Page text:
After a nod from Pierrot I walked along the finish line to stand in the middle and hand up ‘refreshment’ to Gerben.
I didn’t have the same arrangement with Leo.
Between the next change Gerben came down off the banking and I held out the bottle.
He must have been doing in excess of 20mph and he hit it out of my hand with the contents went all over the Cote d’Azur.
Pierrot noticed and was not happy.
He gave me another and a lecture, same thing happened because Gerben was even faster this time.
Peirrot was seriously not happy with me, wagging his finger at me and swearing in Dutch.
By this time I was conscious of the crowd watching in the finish straight and track side tables, a third failure was not allowed so Pierrot handed up the third bottle himself and Gerben was much slower this time, the bastard!
I was trusted again on the other nights but I never failed again but I never knew what was in that bottle but Gerben liked it and they won many of the final chases!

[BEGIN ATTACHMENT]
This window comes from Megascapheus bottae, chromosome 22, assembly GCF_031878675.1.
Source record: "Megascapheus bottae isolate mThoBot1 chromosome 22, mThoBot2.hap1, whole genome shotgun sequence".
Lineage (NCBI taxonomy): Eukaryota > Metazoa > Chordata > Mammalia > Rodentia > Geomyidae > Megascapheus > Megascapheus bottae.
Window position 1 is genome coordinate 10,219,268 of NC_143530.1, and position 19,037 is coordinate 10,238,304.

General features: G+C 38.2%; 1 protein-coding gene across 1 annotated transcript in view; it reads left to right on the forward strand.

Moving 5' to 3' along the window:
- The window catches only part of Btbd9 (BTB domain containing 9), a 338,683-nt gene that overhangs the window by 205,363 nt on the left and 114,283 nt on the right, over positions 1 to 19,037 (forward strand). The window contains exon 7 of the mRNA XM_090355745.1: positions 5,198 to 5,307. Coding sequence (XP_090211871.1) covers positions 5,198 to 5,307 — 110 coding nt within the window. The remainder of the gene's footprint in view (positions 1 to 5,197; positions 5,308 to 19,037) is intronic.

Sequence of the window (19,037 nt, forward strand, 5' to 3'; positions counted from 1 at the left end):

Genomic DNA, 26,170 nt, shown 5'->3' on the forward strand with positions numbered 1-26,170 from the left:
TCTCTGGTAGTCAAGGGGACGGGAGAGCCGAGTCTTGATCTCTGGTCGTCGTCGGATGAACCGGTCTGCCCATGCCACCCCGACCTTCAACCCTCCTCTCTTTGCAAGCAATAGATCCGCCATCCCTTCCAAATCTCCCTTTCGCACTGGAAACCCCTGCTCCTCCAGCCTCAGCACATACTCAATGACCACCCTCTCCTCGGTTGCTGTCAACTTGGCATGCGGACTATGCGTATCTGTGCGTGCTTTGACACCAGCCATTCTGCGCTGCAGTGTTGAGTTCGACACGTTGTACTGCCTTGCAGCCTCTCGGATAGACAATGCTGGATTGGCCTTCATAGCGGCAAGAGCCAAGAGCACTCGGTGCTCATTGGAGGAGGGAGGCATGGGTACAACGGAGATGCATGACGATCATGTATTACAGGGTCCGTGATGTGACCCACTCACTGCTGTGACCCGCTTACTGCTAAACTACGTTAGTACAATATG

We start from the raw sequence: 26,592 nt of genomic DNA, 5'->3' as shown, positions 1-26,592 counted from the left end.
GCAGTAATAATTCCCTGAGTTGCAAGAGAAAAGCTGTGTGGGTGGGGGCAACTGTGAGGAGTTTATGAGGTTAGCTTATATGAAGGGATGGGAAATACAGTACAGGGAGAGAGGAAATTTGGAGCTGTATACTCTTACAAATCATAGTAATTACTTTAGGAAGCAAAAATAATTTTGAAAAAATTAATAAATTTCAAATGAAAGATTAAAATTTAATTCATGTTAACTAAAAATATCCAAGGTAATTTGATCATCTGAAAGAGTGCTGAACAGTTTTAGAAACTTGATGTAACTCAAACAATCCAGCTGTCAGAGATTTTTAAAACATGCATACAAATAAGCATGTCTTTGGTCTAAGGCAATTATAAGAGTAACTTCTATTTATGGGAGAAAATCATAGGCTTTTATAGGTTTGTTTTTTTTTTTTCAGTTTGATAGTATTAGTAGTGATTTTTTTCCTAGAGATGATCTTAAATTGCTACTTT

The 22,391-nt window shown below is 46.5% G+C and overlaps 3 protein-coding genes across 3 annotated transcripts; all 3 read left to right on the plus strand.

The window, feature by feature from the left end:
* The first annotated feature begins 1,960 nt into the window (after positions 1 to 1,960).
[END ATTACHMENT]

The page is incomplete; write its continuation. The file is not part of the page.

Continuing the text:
* * *
Where did you get those jerseys from Junga?
When Peter Post summons you across the canteen and says ‘where did you get those jerseys from Junga?‘ you are nervous and you do as you are told and go over and explain.
I hadn’t stolen them but bought them from a professional rider. Peter asks ‘Who?’
Barry Hoban I said – Dutch expletives… ‘Never buy kit from professional riders and never buy anything from Barry Hoban‘, Peter Post told me. Come to my cabin under the track tomorrow afternoon, no explanation why.
I’m in trouble.
I was scared but duly knocked on the door the next day and was let into the inner sanctum of the top Six Day team in the world, the soigneur was massaging Peter in the table and Patrick was in the corner waiting his turn.
The atmosphere was thick with embrocation and oils and kit everywhere.
Peter instructed the soigneur to get something from his case and to give them to me.